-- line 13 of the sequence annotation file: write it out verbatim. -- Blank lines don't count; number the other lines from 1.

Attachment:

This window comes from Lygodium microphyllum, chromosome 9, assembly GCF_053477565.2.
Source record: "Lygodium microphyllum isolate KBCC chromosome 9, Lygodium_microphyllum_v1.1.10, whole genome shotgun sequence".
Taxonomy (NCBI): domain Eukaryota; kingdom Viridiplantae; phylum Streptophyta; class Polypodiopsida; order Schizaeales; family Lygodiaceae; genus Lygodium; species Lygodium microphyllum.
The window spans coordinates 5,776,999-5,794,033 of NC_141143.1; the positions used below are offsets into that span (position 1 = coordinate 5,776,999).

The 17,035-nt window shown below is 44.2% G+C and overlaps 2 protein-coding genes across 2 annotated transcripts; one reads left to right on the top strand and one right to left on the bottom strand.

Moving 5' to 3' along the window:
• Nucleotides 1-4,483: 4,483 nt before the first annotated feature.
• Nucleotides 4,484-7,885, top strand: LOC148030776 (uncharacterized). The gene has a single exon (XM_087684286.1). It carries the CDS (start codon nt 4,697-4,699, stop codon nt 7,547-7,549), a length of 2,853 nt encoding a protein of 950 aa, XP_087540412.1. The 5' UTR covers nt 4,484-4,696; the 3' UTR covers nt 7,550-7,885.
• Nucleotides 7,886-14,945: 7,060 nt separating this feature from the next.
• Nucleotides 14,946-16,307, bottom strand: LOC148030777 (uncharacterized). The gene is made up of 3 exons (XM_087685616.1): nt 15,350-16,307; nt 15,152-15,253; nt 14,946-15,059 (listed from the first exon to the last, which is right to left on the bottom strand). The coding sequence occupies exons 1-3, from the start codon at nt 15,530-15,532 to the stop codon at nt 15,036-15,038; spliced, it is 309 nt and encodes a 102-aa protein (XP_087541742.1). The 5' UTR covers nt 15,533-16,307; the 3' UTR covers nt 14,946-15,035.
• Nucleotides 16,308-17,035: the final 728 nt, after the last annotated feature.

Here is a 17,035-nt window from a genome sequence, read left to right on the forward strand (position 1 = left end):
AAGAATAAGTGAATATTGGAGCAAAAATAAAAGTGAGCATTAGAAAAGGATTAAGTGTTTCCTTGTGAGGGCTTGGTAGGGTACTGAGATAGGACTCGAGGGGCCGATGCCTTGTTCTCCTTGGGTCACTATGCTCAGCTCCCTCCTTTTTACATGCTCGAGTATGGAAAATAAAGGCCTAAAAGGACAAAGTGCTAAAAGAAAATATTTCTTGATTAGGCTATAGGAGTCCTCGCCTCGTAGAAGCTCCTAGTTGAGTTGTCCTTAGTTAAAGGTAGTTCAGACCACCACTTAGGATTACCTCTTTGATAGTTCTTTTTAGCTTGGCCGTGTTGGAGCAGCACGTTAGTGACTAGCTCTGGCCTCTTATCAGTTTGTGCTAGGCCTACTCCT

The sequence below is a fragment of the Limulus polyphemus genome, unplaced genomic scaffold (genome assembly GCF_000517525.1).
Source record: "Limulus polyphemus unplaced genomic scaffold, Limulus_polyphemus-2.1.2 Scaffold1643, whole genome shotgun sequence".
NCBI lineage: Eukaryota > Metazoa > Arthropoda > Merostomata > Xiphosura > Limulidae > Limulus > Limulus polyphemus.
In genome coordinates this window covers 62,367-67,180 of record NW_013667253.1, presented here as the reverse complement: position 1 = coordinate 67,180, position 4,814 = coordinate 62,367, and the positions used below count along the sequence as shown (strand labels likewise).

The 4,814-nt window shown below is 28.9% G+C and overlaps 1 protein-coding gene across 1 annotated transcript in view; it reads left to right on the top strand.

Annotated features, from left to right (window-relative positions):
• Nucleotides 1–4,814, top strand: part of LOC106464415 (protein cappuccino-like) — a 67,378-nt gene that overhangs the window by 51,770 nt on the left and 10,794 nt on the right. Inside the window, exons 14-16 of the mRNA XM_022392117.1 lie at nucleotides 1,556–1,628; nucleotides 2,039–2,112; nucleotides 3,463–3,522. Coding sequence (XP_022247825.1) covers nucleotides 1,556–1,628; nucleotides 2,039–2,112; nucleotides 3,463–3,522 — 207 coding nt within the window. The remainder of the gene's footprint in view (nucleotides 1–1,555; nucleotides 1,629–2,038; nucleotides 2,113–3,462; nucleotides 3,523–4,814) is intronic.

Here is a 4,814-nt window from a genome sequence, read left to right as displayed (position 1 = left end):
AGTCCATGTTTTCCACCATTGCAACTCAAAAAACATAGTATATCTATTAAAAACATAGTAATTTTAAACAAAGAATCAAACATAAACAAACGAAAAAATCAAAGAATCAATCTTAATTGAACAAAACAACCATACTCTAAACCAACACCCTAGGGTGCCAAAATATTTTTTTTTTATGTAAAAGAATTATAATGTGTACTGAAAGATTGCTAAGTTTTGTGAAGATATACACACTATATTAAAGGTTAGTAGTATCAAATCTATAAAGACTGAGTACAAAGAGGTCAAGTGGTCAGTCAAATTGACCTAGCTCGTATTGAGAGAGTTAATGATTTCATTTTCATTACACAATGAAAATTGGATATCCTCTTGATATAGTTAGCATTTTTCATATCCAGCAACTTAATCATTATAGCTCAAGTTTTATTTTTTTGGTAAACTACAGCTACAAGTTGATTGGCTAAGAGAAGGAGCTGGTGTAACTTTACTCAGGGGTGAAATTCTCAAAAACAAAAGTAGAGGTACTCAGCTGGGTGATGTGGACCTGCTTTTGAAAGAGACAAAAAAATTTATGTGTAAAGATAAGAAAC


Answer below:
AAGAATAAGTGAATATTGGAGCAAAAATAAAAGTGAGCATTAGAAAAGGATTAAGTGTTTCCTTGTGAGGGCTTGGTAGGGTACTGAGATAGGACTCGAGGGGCCGATGCCTTGTTCTCCTTGGGTCACTATGCTCAGCTCCCTCCTTTTTACATGCTCGAGTATGGAAAATAAAGGCCTAAAAGGACAAAGTGCTAAAAGAAAATATTTCTTGATTAGGCTATAGGAGTCCTCGCCTCGTAGAAGCTCCTAGTTGAGTTGTCCTTAGTTAAAGGTAGTTCAGACCACCACTTAGGATTACCTCTTTGATAGTTCTTTTTAGCTTGGCCGTGTTGGAGCAGCACGTTAGTGACTAGCTCTGGCCTCTTATCAGTTTGTGCTAGGCCTACTCCT